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What makes Costa Rica the greenest and happiest country in the world?

According to the latest Happy Planet Index of Costa Rica by the New Economics Foundation or NEF, the country has bested 139 others regarding the efficient use of resources to live happily.

Costa Rica is then followed by the nations of Mexico and Colombia, respectively.

Among the categories being ranked are life expectancy, wellbeing, ecological footprint, and inequality. 

NEF describes the Happy Planet Index or HPI as a way to measure sustainable wellbeing. “It tells us how well nations are doing at achieving long, happy, sustainable lives,” the organization adds.

The nation of Costa Rica has been awarded the same recognition in the past. The country has emerged as the greenest and happiest in the world in 2009 and 2012.

Key initiatives by the Government

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The Costa Rican government has constantly been making notable efforts and significant investment that has evidently helped boost the nation’s overall wellness.

On Life Expectancy

Life expectancy in Costa Rica is exceptionally high. In 2018, the nation’s total life expectancy at birth was 80, according to the World Bank.

To determine what initiatives may have helped pave this good number, one can look at the study made by Luis Rosero-Bixby and William H. Dow, which compared Costa Rica to the higher-income earning the United States. “It is well established that economic development brings about higher life expectancy to countries,” Rosero-Bixby and Dow argue.

So how come Costa Rica outperforms the United States when it comes to life expectancy?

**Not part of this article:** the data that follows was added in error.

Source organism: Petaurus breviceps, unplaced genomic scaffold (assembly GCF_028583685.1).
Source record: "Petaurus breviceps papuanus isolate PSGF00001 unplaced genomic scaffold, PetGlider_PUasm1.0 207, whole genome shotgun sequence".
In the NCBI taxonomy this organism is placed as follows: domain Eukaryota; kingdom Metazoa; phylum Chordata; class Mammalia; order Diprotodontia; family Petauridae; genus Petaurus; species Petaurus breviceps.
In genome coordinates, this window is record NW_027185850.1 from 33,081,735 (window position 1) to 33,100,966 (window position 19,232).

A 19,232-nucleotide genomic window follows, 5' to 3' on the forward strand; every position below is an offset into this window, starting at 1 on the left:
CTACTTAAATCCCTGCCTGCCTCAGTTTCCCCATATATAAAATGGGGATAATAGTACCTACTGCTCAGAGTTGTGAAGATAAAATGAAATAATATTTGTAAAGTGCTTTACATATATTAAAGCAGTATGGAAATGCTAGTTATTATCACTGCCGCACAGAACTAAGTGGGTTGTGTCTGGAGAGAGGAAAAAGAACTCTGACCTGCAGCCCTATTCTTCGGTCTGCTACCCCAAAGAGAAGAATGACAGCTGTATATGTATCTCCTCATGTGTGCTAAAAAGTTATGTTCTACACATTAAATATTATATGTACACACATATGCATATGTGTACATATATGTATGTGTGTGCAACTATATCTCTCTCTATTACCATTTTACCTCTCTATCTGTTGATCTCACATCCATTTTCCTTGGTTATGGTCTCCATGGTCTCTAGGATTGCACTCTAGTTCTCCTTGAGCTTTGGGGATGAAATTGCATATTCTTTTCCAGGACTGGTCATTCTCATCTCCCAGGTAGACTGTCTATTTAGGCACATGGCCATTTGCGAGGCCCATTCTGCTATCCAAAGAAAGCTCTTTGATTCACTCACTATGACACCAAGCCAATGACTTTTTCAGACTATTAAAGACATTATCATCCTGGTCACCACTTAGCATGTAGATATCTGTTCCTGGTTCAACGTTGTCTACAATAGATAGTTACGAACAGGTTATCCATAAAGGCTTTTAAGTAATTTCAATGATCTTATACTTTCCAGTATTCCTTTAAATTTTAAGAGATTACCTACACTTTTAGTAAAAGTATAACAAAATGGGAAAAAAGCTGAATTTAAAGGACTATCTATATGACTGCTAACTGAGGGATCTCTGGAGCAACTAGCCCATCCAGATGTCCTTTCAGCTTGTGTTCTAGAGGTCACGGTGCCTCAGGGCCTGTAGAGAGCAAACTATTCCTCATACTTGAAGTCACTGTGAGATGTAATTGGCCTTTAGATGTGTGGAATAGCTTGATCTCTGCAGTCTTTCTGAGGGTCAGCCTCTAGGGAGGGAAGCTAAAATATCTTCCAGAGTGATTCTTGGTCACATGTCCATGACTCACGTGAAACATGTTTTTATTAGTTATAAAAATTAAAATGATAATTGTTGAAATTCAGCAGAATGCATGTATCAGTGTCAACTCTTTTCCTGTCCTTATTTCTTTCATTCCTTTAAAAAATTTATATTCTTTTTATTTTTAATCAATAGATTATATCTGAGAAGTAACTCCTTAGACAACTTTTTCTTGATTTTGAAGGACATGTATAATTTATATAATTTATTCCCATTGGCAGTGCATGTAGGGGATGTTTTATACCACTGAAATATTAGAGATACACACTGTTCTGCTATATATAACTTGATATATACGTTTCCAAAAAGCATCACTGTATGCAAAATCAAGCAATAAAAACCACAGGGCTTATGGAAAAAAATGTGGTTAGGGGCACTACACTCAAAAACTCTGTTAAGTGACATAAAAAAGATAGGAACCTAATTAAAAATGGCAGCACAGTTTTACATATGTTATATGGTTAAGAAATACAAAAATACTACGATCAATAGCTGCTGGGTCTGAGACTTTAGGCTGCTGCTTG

One major factor presented by the authors is Costa Rica’s single national health insurance system which “covers the vast majority of residents.”

This system is commonly referred to as the CCSS or the Caja Costarricense de Seguro Social.

On Wellbeing

Back in 1949, the government decided to withdraw its army to allocate its military funds to health and education. While this move was truly drastic, it proved to do the nation good as time progressed.

World Bank’s data shows the rise of government expenditure on education alone, with the year 1989’s 4.0% elevating to 7.0% 30 years later.

On Ecological Footprint

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When it comes to the environment, Costa Rica has long been at the forefront of environmental protection. The government has passed several significant laws in its bid towards continuous green development.

One of the most recent and remarkable of all is the launching of the Payments for Environmental Services or PES which aims to combat deforestation.

Minister of the Environment and Energy Carlos Manuel Rodriguez describes it straightforwardly. “It wouldn’t make any economic sense for Costa Rica to burn forests,” Rodriguez remarked in his interview with Equal Times.

As farmers and forest owners get rewarded for their environmental protection efforts, the nation could triple its forest cover in a span of 30 years.

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On Inequality

Among the four major categories, inequality is an area where Costa Rica needs to improve. The Happy Planet Index particularly highlights income inequality in their report. 

According to the report summary, this is “partly because Costa Rica’s tax system does not effectively redistribute wealth across the population.”